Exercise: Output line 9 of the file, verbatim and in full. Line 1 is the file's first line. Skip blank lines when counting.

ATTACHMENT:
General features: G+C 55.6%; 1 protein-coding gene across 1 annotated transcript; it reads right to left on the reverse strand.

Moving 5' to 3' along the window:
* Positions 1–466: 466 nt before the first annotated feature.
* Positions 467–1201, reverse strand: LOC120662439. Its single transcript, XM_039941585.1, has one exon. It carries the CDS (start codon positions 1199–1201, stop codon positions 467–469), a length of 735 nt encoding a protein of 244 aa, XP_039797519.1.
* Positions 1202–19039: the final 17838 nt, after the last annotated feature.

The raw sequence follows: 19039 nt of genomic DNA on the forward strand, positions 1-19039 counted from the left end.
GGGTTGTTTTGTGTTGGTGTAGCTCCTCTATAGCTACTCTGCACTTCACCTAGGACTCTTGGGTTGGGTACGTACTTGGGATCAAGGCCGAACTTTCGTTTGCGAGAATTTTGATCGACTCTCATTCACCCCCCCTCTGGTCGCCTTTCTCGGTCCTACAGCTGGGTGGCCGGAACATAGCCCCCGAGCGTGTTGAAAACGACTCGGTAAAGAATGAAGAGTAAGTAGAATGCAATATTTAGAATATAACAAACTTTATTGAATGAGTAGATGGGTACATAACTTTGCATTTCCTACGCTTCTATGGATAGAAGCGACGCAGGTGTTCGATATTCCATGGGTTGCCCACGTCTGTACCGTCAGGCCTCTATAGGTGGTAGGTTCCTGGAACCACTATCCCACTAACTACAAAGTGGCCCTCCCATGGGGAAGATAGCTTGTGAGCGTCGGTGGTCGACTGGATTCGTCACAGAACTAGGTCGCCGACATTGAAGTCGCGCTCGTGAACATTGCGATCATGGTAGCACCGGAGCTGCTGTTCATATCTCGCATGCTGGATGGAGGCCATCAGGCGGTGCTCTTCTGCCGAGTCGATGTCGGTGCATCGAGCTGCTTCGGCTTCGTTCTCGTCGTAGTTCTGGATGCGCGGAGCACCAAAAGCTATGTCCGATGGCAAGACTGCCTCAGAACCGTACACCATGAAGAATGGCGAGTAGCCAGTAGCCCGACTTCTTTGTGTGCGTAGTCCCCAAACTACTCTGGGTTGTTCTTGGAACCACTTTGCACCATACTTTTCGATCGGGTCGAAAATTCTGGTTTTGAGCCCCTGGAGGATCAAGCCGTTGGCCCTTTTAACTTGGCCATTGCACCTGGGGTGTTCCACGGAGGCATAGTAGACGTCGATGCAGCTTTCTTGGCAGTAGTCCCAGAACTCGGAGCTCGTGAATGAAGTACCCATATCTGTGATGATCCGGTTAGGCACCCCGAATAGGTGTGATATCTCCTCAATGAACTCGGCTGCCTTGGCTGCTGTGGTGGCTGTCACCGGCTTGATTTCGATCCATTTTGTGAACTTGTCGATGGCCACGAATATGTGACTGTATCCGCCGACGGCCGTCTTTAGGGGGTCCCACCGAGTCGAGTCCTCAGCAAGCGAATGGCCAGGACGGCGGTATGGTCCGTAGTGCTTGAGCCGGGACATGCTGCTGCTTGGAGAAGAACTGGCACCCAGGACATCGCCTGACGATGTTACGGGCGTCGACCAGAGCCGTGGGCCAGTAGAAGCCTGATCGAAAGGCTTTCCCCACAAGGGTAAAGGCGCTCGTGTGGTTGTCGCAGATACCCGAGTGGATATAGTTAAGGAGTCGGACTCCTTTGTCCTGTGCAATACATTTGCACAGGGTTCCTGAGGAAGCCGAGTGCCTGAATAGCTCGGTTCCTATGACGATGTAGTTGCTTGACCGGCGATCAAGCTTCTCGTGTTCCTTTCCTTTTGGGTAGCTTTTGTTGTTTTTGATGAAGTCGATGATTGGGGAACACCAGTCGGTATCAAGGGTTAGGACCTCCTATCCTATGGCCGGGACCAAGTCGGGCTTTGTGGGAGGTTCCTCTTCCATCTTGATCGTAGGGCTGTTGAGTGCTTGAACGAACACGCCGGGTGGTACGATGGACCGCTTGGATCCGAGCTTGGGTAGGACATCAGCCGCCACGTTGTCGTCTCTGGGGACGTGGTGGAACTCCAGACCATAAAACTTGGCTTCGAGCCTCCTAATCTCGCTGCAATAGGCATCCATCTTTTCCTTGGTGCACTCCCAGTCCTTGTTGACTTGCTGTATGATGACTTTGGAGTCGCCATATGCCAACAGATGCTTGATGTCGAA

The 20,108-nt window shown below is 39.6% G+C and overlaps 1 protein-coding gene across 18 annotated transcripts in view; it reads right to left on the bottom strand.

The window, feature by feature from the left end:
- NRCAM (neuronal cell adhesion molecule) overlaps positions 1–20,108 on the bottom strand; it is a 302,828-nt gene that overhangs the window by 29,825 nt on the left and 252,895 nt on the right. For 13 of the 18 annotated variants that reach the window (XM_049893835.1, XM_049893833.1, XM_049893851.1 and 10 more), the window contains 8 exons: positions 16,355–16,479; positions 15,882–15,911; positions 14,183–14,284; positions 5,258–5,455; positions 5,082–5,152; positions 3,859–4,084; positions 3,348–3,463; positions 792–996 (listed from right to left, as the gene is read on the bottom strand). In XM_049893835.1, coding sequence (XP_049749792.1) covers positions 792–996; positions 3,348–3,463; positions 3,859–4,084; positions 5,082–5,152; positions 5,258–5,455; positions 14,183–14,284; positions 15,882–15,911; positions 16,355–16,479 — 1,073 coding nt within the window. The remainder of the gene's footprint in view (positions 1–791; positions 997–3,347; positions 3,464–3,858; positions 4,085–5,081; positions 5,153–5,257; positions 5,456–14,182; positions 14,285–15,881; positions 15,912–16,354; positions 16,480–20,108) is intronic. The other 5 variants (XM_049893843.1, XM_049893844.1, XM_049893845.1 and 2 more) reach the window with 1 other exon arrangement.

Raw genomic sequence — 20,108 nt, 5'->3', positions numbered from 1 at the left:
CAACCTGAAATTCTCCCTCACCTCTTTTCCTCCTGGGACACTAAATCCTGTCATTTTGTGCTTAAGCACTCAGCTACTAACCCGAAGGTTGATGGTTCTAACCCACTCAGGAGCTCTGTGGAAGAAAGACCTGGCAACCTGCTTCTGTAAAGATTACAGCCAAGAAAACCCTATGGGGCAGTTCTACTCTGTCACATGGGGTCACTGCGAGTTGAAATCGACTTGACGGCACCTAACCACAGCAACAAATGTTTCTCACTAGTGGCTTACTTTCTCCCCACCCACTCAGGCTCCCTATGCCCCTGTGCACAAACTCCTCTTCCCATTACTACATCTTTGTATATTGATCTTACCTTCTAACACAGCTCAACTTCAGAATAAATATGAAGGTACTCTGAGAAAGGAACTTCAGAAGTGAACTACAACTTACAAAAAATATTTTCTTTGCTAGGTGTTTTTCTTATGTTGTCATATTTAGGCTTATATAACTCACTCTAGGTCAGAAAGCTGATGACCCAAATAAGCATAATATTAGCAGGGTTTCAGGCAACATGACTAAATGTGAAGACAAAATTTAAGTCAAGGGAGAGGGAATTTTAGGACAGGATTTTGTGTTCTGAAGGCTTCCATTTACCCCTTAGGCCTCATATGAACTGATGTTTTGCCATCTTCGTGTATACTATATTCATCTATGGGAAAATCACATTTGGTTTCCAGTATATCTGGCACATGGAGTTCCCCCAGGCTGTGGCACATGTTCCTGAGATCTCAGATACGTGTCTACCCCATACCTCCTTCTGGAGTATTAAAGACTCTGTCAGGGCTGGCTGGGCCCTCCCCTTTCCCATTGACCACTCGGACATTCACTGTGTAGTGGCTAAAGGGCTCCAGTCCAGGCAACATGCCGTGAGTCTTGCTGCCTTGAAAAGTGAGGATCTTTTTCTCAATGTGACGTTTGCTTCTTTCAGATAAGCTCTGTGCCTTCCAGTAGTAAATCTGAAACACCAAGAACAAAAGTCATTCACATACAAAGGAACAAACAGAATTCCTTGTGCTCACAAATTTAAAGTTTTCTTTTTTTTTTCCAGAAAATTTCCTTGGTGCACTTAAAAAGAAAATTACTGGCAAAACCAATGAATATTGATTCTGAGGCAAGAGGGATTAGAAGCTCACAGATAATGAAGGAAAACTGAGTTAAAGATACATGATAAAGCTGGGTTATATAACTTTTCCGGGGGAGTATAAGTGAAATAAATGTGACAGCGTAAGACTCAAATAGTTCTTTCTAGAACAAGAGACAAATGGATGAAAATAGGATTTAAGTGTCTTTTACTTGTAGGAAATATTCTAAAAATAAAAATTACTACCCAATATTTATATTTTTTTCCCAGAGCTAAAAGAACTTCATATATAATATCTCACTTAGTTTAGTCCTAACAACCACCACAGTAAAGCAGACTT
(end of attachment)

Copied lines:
The window, feature by feature from the left end: